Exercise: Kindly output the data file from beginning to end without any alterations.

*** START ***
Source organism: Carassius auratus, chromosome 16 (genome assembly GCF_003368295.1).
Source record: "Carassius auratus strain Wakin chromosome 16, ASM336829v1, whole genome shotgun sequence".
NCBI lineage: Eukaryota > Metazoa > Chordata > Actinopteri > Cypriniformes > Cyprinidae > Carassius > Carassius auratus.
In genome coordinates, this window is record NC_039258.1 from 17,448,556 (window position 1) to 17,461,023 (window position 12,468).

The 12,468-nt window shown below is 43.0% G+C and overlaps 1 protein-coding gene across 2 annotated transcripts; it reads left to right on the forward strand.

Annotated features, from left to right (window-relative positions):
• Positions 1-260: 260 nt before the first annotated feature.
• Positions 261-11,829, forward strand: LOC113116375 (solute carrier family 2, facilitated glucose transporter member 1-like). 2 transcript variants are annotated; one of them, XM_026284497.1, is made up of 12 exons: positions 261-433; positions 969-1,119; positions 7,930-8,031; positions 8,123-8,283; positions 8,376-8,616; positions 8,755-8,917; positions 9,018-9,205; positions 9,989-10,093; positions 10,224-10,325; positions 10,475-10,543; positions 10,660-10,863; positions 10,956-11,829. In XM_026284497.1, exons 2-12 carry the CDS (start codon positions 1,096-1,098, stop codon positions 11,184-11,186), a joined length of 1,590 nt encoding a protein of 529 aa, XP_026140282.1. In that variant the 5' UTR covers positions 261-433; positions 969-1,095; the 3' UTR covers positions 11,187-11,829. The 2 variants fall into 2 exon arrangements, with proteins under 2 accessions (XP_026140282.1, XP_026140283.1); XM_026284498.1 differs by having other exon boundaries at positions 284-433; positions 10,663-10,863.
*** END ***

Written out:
Source organism: Carassius auratus, chromosome 16 (genome assembly GCF_003368295.1).
Source record: "Carassius auratus strain Wakin chromosome 16, ASM336829v1, whole genome shotgun sequence".
NCBI lineage: Eukaryota > Metazoa > Chordata > Actinopteri > Cypriniformes > Cyprinidae > Carassius > Carassius auratus.
In genome coordinates, this window is record NC_039258.1 from 17,448,556 (window position 1) to 17,461,023 (window position 12,468).

The 12,468-nt window shown below is 43.0% G+C and overlaps 1 protein-coding gene across 2 annotated transcripts; it reads left to right on the forward strand.

Annotated features, from left to right (window-relative positions):
• Positions 1-260: 260 nt before the first annotated feature.
• Positions 261-11,829, forward strand: LOC113116375 (solute carrier family 2, facilitated glucose transporter member 1-like). 2 transcript variants are annotated; one of them, XM_026284497.1, is made up of 12 exons: positions 261-433; positions 969-1,119; positions 7,930-8,031; positions 8,123-8,283; positions 8,376-8,616; positions 8,755-8,917; positions 9,018-9,205; positions 9,989-10,093; positions 10,224-10,325; positions 10,475-10,543; positions 10,660-10,863; positions 10,956-11,829. In XM_026284497.1, exons 2-12 carry the CDS (start codon positions 1,096-1,098, stop codon positions 11,184-11,186), a joined length of 1,590 nt encoding a protein of 529 aa, XP_026140282.1. In that variant the 5' UTR covers positions 261-433; positions 969-1,095; the 3' UTR covers positions 11,187-11,829. The 2 variants fall into 2 exon arrangements, with proteins under 2 accessions (XP_026140282.1, XP_026140283.1); XM_026284498.1 differs by having other exon boundaries at positions 284-433; positions 10,663-10,863.